Linguistic Vocabulary Unleashed

       Okay I may have oversold with the title.  Tonight I’m just going to explain 2 simple Linguistic terms.  These terms however can explain a lot of confusion many people have about what it means to “learn a language.”

Language learning can be looked at as having 2 stages, especially for those who are still in the world of academia.  These two stages are often referred to as BICS and CALP.

BICS- Basic Interpersonal Communication Skills

These are your basic social and functional language skills.  Introducing yourself, making a purchase at a local store, even basic dating talk all fall in this category.  These skills tend to be picked up relatively quickly.  They are full of scripted phrases with easily predictable responses.  Most students in an immersion environment master these skills in 1-3 years.

Unfortunately for many ESL students, this leads teachers and peers to the erroneous believe that they “speak English” and therefore should be able to do the same level of work as everyone else.  What they fail to take into account is that while these students have indeed mastered daily life language skills, they have not yet mastered the second stage of language learning which is crucial in the academic arena

CALP- Cognitive Academic Language Proficiency

THIS is key.  This is learning all the academic vocabulary necessary for your scholastic endeavors.  This includes both contentvocabulary (specific words by subject area such as allusion in a Literature class or photosynthesis in Biology) as well as structural vocabulary (words like paraphrase, summarize, and compare) which are necessary to complete academic tasks.

Many native speakers struggle with this type of vocabulary.  We often see students who come from homes with less print-rich environments (i.e. less reading and books available) struggle with picking up these new vocabulary terms.  One could argue that they have to learn a new sociolect (think dialect but associated with socioeconomic status).  This type of language is much more difficult for ESL students to pick up, as well as language learners of all tongues.  On average it takes students 5-7years to pick up CALP in their new language.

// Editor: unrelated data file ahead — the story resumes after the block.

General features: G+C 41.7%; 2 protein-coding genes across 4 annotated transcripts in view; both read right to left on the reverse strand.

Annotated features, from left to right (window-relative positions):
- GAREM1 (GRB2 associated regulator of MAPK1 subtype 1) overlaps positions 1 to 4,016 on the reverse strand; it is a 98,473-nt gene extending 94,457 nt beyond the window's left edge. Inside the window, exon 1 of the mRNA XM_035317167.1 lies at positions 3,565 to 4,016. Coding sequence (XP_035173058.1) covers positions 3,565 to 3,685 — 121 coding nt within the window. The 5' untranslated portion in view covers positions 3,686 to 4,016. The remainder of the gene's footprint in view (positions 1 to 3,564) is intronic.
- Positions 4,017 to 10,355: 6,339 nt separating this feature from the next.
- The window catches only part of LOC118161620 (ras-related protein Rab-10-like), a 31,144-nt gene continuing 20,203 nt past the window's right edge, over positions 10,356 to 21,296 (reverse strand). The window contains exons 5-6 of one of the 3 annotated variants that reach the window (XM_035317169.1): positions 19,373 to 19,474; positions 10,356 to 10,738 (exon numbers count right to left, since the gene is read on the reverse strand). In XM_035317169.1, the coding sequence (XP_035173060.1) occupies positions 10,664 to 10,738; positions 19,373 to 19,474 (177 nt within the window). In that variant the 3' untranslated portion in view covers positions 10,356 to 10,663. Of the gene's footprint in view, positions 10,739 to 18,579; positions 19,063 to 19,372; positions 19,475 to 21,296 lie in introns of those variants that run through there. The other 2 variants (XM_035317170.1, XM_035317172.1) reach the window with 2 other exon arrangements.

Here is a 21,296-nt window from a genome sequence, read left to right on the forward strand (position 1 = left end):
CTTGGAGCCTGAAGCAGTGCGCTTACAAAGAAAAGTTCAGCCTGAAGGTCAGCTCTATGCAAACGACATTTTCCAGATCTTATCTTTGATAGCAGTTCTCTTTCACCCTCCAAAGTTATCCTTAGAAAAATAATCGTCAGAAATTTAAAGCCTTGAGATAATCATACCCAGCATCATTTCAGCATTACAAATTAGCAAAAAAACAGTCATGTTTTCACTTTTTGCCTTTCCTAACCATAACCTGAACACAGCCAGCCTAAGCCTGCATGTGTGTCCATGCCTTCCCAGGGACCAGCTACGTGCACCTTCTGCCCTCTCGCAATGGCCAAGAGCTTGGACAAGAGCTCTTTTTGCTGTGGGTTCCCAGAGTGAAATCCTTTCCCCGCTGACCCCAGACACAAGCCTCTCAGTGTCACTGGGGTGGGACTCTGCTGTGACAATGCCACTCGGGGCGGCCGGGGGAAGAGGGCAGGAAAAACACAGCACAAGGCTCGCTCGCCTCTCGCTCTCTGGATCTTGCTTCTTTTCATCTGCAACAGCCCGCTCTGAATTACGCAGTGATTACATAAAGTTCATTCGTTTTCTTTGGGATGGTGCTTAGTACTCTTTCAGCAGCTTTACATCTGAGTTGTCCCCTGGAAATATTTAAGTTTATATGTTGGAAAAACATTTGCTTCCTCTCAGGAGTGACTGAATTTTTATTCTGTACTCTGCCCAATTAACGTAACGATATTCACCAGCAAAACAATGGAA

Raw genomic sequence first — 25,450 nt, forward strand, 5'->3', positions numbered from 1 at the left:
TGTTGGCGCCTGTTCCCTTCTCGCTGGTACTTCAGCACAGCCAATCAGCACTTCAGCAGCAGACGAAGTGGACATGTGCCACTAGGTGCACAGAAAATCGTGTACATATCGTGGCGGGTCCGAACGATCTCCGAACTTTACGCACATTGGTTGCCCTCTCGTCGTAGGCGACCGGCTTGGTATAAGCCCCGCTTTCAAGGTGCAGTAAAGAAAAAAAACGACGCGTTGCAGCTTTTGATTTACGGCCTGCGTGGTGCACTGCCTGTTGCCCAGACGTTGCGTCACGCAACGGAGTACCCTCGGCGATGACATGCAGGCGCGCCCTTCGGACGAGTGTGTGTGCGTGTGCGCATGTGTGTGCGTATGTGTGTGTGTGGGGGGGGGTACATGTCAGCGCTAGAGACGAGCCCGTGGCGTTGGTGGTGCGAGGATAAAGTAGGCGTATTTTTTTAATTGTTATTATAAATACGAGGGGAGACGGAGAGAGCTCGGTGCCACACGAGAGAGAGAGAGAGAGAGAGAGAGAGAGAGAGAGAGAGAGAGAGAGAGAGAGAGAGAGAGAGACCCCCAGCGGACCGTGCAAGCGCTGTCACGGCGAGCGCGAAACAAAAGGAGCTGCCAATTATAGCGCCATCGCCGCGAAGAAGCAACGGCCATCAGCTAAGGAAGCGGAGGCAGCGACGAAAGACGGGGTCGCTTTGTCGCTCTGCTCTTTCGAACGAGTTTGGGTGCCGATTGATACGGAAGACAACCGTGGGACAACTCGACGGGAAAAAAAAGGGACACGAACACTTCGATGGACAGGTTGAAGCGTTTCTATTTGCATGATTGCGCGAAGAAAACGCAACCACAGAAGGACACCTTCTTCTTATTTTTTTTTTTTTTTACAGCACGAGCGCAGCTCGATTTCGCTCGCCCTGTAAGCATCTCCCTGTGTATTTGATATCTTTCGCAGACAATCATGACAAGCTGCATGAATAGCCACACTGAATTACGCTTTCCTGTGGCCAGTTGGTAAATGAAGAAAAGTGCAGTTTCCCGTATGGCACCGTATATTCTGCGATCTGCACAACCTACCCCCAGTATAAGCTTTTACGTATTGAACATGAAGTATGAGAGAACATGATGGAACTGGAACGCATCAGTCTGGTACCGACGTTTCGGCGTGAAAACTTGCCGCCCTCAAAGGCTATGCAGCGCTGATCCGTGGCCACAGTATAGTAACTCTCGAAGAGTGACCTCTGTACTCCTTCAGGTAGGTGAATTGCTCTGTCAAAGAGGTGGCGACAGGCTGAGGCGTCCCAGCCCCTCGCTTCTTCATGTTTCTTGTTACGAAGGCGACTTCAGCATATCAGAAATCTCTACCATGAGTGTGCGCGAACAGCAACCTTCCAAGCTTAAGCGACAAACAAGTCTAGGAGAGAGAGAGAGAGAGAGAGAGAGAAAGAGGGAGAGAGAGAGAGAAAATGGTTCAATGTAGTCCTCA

This why a student may very well be able to shoot the shit about their favorite movies with their peers but not be able to write an effective compare and contrast essay about a book and a film from class.  They may have their BICS but not have fully developed their CALP.

So I think I’ve made it clear why it’s important to understand the difference between these two from a teaching perspective.  But what about as a learner?  Do they matter?

      I think so.  For one thing, understanding the amount of time it takes to pick up each helps one develop a realistic time frame about how long it will take them to do so.  If you want to be able to read scholastic articles in your new language, you are looking at a longer time frame than someone who just wants to order coffee.

For another, I feel like these two can really help someone set their goals in the first place.  Is your goal to be sufficiently sociable in your new language, or do you want to enjoy its literature, history, and other academic contributions?  EITHER IS PERFECTLY OKAY, just one requires a bigger time commitment.  A friend of mine asked me to teach her Spanish.  I asked her what her goals were and she said “I just want to get my BICS.”  Perfect- now I know how to focus your instruction.

In a future post, I’ll talk about the best ways to develop each.  For now, I hope it’s enough to understand the difference and to use this knowledge to help set your goals, pacing, and time frames in realistic ways- enough to challenge, but not so much as to frustrate.

For now, I bid all of you fair followers adieu.  I’m only 1 away from 50- how crazy is that?  Thank you for your support and general linguintastic awesomeness.  Feel free to hit up that message box with your ideas, comments, and tips to share.  Ta Ta For Now!


Original Article Posting can be found here.  Originally posted 05/20/14.

FL vs. SL: What’s the deal with acronyms?

When one first enters the land of Polyglottia, and particularly if they venture into the forest of Linguistic Lollipops, one tends to find themselves confronted with a lot of acronyms and jargon that are unfamiliar.  Google helps with definitions but these are often lacking in terms of the connotations or extraneous uses of the words in these particular fields.  So it’s our job as long-term Polyglots and Linguists to help newbies learn these new terms.

I’m going to start with a favorite of mine.  I hear people using the terms FL or Foreign Language Education interchangeably with SL or Second Language education on a regular basis.  I completely understand why- on the surface, they appear synonymous.  But as a certified teacher of both forms, I can tell you they most certainly are not.  The difference is all in the environment.

FL (Foreign Language) Education:  This is the type most of us are familiar with.  Foreign Language Education is provided in a location where the target language isn’t a primary language in the area.  For example, when U.S. students take French, Spanish, German, Japanese, or any other language course in high school, this is foreign language education.  The environment does not provide ample opportunities to practice the target language.